Wednesday, September 25, 2013

Signing up for Visual Studio Online (cloud-based Team Foundation Server)

October 3, 2014: updated to reflect Microsoft's rebranding and subsequently changing the name of Hosted TFS to Visual Studio Online. Additionally this posted was updated to reflect the prices of Visual Studio as of October 3, 2014.

This article introduces Microsoft's cloud-based Team Foundation Server (TFS), Visual Studio Online. Signing up for Visual Studio ONline will be demonstrated as will how to access this cloud-based TFS from Visual Studio 2012.


Visual Studio Online is free for up to five users -- at least for the present (as of September 2013). This cloud-based version of TFS supports source code control, bug/work-item tracking and project management. More importantly, this service places your source code in an environment where Microsoft will provide, free of charge, complete source control backup. Developers can access source code remotely using a standard Microsoft accounts. The URL used to access an instance of Visual Studio Online is of the elegant form (a vanity URL):

A classic use of Visual Studio Online came when I started working at a firm that was using SVN. The server hosting SVN was an older PC, running Linux, setup by a developer who was no longer at the firm. The company used outsourced IT and the SVN host was rarely backed up if ever. There were five developers on the team. In order to access SVN remotely developers had to access the company's incredibly slow VPN. Visual Studio Online was an easy sell in this environment.

Signing up for Visual Studio Online

Signing up for Visual Studio Online is straightforward. If you already have a Microsoft account (,,, etc.) skip to Step 2. You can also skip to Step 2 if your work email address is already mapped to be used as a Microsoft account. It is important to note that your Microsoft account will be the initial administrator for Visual Studio Online. Other administrative rights can be assigned once signup is completed.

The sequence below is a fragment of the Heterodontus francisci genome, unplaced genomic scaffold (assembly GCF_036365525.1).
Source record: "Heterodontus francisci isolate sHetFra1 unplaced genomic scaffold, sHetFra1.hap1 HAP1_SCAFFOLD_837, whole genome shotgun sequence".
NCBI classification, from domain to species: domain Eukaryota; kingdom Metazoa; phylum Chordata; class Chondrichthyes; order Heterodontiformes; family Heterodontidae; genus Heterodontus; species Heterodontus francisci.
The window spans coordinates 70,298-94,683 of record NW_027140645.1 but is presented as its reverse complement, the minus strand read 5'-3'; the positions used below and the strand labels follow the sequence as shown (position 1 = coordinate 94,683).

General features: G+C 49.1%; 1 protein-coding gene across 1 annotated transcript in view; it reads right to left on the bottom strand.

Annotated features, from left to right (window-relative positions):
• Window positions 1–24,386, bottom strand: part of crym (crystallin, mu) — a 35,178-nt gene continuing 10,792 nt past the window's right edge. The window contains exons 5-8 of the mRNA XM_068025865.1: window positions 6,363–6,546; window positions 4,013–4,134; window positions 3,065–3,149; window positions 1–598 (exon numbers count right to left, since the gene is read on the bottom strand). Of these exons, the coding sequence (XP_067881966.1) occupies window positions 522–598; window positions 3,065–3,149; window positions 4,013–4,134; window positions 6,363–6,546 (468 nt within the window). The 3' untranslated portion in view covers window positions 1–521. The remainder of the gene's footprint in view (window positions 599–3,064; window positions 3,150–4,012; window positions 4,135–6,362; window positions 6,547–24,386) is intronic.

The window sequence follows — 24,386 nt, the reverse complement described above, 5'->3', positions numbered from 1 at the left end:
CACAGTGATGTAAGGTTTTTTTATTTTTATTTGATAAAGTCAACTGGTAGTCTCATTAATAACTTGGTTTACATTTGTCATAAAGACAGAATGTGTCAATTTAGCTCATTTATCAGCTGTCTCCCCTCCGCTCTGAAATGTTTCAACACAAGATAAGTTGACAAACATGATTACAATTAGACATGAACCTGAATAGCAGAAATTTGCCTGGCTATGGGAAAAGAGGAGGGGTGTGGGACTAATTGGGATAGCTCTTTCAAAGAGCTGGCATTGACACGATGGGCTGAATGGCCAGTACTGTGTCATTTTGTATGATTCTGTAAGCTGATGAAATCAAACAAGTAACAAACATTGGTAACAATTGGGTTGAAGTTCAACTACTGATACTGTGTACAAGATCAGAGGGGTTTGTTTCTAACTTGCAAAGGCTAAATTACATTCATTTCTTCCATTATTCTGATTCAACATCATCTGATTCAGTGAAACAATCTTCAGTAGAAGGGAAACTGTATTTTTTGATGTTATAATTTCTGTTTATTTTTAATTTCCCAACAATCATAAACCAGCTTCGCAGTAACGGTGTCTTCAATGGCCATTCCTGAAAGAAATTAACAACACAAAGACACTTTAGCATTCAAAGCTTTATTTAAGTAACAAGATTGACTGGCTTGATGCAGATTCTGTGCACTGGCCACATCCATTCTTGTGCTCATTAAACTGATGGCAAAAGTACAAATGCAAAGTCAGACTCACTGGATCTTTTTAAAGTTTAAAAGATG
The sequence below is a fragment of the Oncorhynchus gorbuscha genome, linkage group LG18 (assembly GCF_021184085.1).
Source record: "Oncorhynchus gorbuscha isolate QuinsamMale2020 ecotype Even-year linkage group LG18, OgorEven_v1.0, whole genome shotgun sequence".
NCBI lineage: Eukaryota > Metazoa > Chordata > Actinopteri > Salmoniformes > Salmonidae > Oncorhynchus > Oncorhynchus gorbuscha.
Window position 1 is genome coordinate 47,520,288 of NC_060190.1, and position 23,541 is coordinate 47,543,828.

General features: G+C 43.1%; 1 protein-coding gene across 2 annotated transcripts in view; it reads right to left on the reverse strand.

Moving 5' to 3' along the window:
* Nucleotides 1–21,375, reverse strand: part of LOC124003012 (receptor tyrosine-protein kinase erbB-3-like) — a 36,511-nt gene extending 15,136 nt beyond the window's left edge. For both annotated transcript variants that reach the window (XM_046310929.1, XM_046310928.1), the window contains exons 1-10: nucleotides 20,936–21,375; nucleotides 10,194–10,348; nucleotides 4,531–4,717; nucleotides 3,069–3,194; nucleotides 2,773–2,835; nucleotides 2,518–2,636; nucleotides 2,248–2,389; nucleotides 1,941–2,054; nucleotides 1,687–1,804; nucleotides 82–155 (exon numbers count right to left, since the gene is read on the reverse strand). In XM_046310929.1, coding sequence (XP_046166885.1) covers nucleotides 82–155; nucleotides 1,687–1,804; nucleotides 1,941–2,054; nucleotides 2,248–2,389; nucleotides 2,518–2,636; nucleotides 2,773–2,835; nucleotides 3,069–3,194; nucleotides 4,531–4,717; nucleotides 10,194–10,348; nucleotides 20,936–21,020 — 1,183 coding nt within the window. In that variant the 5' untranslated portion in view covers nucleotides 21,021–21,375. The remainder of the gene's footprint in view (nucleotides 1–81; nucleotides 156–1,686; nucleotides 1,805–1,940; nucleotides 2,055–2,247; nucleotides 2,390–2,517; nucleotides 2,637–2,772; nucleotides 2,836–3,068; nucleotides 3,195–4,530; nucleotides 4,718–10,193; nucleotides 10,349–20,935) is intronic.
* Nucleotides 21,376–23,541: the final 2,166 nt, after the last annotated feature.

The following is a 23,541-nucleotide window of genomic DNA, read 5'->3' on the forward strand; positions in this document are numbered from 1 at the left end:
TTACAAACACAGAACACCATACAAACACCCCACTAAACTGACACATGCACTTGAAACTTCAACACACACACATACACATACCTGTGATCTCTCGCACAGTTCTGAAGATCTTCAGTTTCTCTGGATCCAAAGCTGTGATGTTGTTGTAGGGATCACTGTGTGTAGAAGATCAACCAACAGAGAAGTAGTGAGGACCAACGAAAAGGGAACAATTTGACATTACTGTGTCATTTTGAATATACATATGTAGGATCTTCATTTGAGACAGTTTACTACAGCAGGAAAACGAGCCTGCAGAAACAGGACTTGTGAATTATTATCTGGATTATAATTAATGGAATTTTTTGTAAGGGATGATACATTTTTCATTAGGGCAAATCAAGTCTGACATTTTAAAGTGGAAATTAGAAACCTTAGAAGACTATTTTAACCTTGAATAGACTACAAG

Step 1: create a Microsoft account. You can use your work email as Microsoft account name and sign up at or just create an email account at

Step 2: in Internet Explorer (when working with Microsoft service, IE is often the best choice of browsers) navigate to

Step 3: clearly shown on this page is the "Sign up for free" button which should be clicked on.

Step 4: pick the name for your source code vanity URL where below I chose to name my source code control after software pioneer Admiral Grace Hopper:

Step 5: click on "Create Account" which will display the log in screen for the Microsoft account.

Step 6: sign in using your Microsoft account. You may have to provide additional information as Microsoft validates your account.

Step 7: create a project by clicking on "New team project".  Below the new project name was MarkI after the computer Admiral Hopper first developed software on:

Step 8: clicking on "Create project" will create the project within TFS. Remember that Visual Studio Online provides process management capabilities so for "Process template" the template, "Microsoft Visual Studio Scrum 3.0" was selected (the default value).

Step 9: from the previous screen click on "Navigate to project":